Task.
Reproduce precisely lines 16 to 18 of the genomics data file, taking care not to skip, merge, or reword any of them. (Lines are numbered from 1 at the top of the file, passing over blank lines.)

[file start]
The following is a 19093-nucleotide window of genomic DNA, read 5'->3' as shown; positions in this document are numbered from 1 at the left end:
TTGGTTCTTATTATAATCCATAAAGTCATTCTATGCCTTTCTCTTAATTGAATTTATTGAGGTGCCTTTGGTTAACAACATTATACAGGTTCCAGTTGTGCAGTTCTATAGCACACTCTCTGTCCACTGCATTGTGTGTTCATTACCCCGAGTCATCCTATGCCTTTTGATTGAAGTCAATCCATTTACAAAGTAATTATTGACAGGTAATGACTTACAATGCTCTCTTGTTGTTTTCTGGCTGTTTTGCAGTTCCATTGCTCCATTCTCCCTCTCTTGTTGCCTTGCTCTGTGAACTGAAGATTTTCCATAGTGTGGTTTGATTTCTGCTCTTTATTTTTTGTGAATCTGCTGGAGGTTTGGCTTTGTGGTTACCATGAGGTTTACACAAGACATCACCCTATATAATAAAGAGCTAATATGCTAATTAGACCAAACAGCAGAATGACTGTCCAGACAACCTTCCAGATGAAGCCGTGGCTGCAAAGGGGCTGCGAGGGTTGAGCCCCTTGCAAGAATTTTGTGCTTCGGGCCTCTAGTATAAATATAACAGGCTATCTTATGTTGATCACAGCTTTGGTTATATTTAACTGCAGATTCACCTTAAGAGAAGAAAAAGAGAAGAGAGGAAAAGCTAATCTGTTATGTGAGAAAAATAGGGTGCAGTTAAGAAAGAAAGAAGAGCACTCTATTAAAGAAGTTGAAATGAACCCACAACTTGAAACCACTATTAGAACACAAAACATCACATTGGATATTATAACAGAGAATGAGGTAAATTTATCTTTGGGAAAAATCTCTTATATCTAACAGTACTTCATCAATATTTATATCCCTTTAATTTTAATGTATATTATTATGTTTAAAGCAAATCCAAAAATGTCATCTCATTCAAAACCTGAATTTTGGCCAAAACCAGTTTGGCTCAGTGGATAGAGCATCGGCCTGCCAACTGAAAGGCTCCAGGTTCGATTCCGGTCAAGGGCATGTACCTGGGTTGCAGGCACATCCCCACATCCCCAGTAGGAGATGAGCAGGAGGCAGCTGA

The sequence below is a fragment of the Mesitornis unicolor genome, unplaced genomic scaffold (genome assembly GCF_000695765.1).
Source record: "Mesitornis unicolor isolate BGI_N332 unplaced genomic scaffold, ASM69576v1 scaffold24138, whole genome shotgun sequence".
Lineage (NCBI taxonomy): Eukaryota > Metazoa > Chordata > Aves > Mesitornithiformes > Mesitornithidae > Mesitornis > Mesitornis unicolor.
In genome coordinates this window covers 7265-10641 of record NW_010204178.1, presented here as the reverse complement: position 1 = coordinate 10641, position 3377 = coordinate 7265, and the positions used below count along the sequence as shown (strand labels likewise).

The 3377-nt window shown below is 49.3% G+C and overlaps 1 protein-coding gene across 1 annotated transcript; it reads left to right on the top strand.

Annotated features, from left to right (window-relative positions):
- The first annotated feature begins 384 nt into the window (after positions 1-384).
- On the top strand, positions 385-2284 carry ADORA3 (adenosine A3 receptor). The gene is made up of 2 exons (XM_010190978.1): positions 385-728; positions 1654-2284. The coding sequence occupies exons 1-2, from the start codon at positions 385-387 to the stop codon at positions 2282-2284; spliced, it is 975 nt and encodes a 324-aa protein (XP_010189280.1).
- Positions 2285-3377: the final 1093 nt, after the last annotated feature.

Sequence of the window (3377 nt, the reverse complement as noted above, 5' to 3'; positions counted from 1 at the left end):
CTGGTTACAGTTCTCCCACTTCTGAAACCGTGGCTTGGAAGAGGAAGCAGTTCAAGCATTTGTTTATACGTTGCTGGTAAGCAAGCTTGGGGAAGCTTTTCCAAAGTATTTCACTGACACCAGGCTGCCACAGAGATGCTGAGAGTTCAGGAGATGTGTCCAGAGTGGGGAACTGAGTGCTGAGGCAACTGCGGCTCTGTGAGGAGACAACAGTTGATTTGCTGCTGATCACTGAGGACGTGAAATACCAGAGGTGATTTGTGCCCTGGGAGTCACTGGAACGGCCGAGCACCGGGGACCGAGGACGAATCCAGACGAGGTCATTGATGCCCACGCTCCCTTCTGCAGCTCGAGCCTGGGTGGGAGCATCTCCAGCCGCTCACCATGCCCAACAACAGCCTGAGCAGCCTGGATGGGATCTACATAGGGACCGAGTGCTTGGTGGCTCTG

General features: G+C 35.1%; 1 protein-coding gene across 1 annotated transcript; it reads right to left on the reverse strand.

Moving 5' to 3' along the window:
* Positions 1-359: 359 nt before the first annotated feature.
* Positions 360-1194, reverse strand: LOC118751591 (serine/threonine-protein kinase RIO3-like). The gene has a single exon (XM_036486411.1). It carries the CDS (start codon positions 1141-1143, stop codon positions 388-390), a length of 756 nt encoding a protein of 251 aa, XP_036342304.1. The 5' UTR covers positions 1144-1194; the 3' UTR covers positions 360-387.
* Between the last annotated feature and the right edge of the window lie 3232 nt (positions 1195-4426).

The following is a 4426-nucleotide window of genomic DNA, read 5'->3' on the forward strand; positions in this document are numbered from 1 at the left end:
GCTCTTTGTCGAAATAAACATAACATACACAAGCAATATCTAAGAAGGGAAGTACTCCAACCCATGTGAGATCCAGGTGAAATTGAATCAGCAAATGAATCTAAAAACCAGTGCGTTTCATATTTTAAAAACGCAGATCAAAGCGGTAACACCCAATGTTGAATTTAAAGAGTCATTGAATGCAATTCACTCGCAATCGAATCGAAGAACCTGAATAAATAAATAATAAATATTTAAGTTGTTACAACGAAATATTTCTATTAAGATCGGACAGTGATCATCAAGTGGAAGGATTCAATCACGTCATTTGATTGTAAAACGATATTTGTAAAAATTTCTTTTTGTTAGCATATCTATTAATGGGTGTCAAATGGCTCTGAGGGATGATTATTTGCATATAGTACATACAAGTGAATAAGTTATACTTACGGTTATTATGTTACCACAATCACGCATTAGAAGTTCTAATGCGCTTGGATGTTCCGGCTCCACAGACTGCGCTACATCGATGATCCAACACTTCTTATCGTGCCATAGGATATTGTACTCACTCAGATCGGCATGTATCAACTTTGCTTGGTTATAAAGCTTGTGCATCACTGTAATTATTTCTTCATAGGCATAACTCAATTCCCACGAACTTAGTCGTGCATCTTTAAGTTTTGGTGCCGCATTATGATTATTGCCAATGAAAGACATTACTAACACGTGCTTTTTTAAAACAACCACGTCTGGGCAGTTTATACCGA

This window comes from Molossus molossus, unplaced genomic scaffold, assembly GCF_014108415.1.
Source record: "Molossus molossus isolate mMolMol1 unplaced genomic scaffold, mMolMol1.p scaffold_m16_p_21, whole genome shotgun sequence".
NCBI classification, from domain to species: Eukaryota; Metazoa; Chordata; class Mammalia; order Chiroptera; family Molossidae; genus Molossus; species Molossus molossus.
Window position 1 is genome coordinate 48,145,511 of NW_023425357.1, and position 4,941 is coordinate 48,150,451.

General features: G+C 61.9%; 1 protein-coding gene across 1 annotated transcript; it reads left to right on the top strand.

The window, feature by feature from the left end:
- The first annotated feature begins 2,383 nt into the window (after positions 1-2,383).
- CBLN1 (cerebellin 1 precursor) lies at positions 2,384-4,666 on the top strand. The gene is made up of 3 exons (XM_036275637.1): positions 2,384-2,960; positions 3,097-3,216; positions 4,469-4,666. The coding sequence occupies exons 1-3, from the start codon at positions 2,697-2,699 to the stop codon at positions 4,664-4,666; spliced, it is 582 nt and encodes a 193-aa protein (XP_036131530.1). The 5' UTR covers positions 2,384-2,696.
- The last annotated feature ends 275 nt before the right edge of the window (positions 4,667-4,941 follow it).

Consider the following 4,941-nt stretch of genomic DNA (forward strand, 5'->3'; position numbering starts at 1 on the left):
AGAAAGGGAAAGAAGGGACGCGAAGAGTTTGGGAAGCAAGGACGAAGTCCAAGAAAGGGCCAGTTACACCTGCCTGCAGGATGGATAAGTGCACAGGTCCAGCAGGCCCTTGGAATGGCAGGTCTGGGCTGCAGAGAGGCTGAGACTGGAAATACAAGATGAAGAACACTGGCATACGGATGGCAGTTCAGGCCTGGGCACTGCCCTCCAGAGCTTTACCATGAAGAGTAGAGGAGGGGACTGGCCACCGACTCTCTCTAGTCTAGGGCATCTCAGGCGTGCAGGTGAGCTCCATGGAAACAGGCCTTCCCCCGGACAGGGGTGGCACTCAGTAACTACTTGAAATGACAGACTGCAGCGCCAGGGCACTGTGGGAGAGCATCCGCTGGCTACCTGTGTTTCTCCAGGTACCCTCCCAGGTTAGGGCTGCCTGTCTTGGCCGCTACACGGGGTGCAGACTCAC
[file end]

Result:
* Positions 1-359: 359 nt before the first annotated feature.
* Positions 360-1194, reverse strand: LOC118751591 (serine/threonine-protein kinase RIO3-like). The gene has a single exon (XM_036486411.1). It carries the CDS (start codon positions 1141-1143, stop codon positions 388-390), a length of 756 nt encoding a protein of 251 aa, XP_036342304.1. The 5' UTR covers positions 1144-1194; the 3' UTR covers positions 360-387.
* Between the last annotated feature and the right edge of the window lie 3232 nt (positions 1195-4426).